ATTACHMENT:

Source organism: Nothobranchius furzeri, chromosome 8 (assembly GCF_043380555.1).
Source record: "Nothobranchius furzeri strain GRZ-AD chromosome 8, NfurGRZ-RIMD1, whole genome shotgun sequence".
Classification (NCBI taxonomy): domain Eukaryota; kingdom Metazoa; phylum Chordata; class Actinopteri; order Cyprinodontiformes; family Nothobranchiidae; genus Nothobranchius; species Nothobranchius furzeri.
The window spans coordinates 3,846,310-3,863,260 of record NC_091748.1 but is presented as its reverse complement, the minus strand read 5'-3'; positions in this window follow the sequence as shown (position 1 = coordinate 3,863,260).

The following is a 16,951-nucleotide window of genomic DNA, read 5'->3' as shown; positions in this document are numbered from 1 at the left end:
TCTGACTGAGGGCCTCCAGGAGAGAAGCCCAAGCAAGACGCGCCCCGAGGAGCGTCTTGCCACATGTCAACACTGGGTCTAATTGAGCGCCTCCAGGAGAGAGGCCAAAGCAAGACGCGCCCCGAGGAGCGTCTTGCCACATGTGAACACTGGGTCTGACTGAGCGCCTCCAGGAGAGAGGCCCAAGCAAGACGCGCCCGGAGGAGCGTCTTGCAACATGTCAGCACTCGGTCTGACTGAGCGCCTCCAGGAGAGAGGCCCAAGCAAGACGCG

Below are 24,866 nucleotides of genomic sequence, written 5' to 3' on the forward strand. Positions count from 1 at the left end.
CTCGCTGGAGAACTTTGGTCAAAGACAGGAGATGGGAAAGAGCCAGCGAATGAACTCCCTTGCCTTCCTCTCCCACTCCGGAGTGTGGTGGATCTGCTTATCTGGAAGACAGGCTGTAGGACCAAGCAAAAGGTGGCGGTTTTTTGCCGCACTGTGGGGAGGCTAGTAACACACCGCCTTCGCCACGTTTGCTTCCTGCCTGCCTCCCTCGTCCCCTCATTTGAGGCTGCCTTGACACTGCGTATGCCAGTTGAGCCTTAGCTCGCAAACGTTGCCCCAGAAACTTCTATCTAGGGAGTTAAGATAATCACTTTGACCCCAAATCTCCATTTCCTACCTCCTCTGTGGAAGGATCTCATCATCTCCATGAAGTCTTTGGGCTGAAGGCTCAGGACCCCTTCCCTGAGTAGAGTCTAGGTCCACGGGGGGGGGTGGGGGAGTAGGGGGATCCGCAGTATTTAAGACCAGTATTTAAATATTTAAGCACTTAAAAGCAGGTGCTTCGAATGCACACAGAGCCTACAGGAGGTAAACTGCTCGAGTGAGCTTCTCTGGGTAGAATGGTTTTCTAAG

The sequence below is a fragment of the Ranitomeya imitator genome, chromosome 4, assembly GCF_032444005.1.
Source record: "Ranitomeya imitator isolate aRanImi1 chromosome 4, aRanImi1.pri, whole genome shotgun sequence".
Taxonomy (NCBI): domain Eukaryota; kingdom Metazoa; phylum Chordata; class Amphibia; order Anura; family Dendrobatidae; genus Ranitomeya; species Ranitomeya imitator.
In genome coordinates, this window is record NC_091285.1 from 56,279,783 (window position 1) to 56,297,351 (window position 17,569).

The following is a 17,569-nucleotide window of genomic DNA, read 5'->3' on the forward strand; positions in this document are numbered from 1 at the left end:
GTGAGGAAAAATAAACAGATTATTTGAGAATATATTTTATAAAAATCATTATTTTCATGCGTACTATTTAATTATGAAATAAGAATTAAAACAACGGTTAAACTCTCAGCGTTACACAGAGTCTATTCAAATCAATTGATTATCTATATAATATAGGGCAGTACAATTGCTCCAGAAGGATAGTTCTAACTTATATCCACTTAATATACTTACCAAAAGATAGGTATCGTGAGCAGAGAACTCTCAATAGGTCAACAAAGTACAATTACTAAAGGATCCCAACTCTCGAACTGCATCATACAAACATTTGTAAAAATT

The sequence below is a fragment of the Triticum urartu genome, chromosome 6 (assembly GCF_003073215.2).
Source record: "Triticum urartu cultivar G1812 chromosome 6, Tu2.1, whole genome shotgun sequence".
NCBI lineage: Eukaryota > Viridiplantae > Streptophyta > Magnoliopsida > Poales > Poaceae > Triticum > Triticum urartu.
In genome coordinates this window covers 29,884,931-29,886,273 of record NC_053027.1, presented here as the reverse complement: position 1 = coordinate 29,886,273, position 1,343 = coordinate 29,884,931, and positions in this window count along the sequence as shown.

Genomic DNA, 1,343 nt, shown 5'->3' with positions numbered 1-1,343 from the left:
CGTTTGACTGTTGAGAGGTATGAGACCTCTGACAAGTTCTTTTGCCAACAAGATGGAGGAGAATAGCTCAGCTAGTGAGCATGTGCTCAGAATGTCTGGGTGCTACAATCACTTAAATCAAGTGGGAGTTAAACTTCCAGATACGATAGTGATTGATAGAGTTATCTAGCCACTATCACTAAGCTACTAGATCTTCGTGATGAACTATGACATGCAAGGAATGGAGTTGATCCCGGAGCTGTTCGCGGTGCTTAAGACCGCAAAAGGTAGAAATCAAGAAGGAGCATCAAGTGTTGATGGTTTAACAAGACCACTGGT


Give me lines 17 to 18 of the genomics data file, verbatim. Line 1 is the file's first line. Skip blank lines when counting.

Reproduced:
NCBI lineage: Eukaryota > Viridiplantae > Streptophyta > Magnoliopsida > Poales > Poaceae > Triticum > Triticum urartu.
In genome coordinates this window covers 29,884,931-29,886,273 of record NC_053027.1, presented here as the reverse complement: position 1 = coordinate 29,886,273, position 1,343 = coordinate 29,884,931, and positions in this window count along the sequence as shown.